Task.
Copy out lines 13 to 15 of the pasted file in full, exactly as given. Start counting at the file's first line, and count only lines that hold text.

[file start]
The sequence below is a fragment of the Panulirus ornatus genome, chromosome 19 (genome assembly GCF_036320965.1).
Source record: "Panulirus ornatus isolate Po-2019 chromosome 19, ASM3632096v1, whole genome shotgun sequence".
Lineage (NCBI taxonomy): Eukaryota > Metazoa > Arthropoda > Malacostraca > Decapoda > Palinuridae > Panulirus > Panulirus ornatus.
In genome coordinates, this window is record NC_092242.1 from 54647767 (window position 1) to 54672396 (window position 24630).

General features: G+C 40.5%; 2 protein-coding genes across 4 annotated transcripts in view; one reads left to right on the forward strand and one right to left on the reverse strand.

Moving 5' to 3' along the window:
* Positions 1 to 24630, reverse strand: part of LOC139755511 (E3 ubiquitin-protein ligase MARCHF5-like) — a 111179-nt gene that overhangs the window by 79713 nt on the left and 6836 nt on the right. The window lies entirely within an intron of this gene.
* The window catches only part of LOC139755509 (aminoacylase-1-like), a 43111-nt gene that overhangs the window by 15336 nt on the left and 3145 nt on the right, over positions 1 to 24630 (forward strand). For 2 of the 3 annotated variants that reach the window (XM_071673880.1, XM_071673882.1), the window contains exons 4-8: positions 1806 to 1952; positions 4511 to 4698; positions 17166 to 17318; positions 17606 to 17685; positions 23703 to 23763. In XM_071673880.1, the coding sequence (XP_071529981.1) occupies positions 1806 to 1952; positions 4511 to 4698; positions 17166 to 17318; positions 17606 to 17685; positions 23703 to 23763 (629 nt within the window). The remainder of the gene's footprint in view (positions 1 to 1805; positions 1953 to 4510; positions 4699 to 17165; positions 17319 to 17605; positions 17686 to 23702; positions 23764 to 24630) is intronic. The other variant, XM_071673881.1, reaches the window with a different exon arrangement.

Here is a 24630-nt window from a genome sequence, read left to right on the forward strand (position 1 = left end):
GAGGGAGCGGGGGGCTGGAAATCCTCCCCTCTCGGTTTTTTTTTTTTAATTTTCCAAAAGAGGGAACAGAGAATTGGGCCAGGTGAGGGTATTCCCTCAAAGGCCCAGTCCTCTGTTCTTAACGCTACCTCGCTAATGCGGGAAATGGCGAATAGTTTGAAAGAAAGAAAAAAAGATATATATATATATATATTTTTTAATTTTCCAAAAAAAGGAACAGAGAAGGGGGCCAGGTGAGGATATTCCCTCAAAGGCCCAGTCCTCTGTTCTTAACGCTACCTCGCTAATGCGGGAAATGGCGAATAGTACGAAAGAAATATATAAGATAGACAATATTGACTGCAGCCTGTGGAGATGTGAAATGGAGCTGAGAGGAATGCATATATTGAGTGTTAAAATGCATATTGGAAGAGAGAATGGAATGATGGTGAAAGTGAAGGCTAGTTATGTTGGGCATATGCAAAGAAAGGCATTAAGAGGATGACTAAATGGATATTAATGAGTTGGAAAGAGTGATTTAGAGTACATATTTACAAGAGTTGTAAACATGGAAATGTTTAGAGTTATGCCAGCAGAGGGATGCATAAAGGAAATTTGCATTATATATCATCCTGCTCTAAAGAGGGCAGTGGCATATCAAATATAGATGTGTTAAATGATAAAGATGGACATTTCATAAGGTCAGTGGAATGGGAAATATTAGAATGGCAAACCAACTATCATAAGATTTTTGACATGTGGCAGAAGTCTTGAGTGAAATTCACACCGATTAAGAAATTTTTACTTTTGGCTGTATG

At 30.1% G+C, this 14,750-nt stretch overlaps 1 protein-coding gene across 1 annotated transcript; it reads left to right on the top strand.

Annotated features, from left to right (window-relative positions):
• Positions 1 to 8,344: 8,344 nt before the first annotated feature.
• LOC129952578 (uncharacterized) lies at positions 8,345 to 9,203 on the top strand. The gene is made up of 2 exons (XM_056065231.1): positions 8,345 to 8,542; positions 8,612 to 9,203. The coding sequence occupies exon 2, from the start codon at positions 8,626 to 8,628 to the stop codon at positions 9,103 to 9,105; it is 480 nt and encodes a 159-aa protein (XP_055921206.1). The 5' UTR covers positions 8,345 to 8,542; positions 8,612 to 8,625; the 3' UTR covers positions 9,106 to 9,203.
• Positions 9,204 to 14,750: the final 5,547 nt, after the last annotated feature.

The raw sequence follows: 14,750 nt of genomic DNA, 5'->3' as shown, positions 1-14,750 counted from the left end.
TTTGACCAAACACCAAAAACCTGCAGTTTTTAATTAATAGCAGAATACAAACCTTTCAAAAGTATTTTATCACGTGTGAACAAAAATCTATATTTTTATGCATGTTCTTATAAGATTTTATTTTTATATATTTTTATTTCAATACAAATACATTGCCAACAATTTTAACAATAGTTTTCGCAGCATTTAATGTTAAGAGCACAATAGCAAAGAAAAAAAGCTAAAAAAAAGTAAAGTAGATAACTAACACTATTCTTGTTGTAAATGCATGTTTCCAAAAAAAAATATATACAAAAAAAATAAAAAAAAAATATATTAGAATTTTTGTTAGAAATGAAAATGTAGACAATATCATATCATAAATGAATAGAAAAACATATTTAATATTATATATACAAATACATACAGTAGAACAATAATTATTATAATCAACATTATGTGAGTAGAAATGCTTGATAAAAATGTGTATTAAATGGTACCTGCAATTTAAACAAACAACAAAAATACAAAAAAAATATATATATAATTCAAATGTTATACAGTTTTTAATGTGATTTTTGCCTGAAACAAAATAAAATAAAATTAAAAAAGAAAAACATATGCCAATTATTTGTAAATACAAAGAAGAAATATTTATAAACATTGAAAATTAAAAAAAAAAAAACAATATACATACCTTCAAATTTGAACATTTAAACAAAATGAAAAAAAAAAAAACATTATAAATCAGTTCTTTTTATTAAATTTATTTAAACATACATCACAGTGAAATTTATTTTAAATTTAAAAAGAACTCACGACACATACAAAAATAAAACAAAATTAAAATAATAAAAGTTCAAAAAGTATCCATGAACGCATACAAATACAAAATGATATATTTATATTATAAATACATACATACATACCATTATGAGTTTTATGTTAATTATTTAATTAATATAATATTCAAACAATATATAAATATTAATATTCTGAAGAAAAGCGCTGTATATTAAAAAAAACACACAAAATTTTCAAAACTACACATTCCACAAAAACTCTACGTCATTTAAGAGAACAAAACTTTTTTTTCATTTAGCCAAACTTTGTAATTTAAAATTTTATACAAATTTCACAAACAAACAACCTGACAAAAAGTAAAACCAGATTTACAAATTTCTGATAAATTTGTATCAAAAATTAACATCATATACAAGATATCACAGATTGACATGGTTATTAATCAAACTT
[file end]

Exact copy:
• Positions 1 to 8,344: 8,344 nt before the first annotated feature.
• LOC129952578 (uncharacterized) lies at positions 8,345 to 9,203 on the top strand. The gene is made up of 2 exons (XM_056065231.1): positions 8,345 to 8,542; positions 8,612 to 9,203. The coding sequence occupies exon 2, from the start codon at positions 8,626 to 8,628 to the stop codon at positions 9,103 to 9,105; it is 480 nt and encodes a 159-aa protein (XP_055921206.1). The 5' UTR covers positions 8,345 to 8,542; positions 8,612 to 8,625; the 3' UTR covers positions 9,106 to 9,203.
• Positions 9,204 to 14,750: the final 5,547 nt, after the last annotated feature.